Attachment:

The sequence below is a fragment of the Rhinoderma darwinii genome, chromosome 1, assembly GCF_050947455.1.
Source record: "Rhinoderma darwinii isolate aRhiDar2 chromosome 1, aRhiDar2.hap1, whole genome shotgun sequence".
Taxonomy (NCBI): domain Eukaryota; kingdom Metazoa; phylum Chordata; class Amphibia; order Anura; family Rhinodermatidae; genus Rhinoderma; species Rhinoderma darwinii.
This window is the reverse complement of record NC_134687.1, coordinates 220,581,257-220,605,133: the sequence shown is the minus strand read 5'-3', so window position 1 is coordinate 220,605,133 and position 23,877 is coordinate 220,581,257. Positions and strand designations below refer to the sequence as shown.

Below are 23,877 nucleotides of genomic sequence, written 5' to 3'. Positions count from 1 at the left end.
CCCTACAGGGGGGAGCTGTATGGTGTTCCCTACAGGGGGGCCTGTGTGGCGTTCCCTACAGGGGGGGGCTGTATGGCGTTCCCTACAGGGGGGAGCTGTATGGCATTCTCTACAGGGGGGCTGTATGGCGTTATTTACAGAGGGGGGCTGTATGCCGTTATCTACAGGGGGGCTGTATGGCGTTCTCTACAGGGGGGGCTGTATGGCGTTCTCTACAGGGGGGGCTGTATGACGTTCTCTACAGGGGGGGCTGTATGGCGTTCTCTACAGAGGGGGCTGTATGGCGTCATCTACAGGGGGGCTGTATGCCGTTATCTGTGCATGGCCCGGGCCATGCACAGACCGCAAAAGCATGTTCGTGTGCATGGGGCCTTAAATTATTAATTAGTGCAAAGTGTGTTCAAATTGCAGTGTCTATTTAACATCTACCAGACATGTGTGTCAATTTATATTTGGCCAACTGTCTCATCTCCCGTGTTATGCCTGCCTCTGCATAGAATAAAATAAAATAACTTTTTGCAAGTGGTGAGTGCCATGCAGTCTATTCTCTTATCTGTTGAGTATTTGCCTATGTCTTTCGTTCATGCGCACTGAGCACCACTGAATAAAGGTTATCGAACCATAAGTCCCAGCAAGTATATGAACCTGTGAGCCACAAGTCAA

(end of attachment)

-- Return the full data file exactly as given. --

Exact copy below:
The sequence below is a fragment of the Rhinoderma darwinii genome, chromosome 1, assembly GCF_050947455.1.
Source record: "Rhinoderma darwinii isolate aRhiDar2 chromosome 1, aRhiDar2.hap1, whole genome shotgun sequence".
Taxonomy (NCBI): domain Eukaryota; kingdom Metazoa; phylum Chordata; class Amphibia; order Anura; family Rhinodermatidae; genus Rhinoderma; species Rhinoderma darwinii.
This window is the reverse complement of record NC_134687.1, coordinates 220,581,257-220,605,133: the sequence shown is the minus strand read 5'-3', so window position 1 is coordinate 220,605,133 and position 23,877 is coordinate 220,581,257. Positions and strand designations below refer to the sequence as shown.

Below are 23,877 nucleotides of genomic sequence, written 5' to 3'. Positions count from 1 at the left end.
CCCTACAGGGGGGAGCTGTATGGTGTTCCCTACAGGGGGGCCTGTGTGGCGTTCCCTACAGGGGGGGGCTGTATGGCGTTCCCTACAGGGGGGAGCTGTATGGCATTCTCTACAGGGGGGCTGTATGGCGTTATTTACAGAGGGGGGCTGTATGCCGTTATCTACAGGGGGGCTGTATGGCGTTCTCTACAGGGGGGGCTGTATGGCGTTCTCTACAGGGGGGGCTGTATGACGTTCTCTACAGGGGGGGCTGTATGGCGTTCTCTACAGAGGGGGCTGTATGGCGTCATCTACAGGGGGGCTGTATGCCGTTATCTGTGCATGGCCCGGGCCATGCACAGACCGCAAAAGCATGTTCGTGTGCATGGGGCCTTAAATTATTAATTAGTGCAAAGTGTGTTCAAATTGCAGTGTCTATTTAACATCTACCAGACATGTGTGTCAATTTATATTTGGCCAACTGTCTCATCTCCCGTGTTATGCCTGCCTCTGCATAGAATAAAATAAAATAACTTTTTGCAAGTGGTGAGTGCCATGCAGTCTATTCTCTTATCTGTTGAGTATTTGCCTATGTCTTTCGTTCATGCGCACTGAGCACCACTGAATAAAGGTTATCGAACCATAAGTCCCAGCAAGTATATGAACCTGTGAGCCACAAGTCAA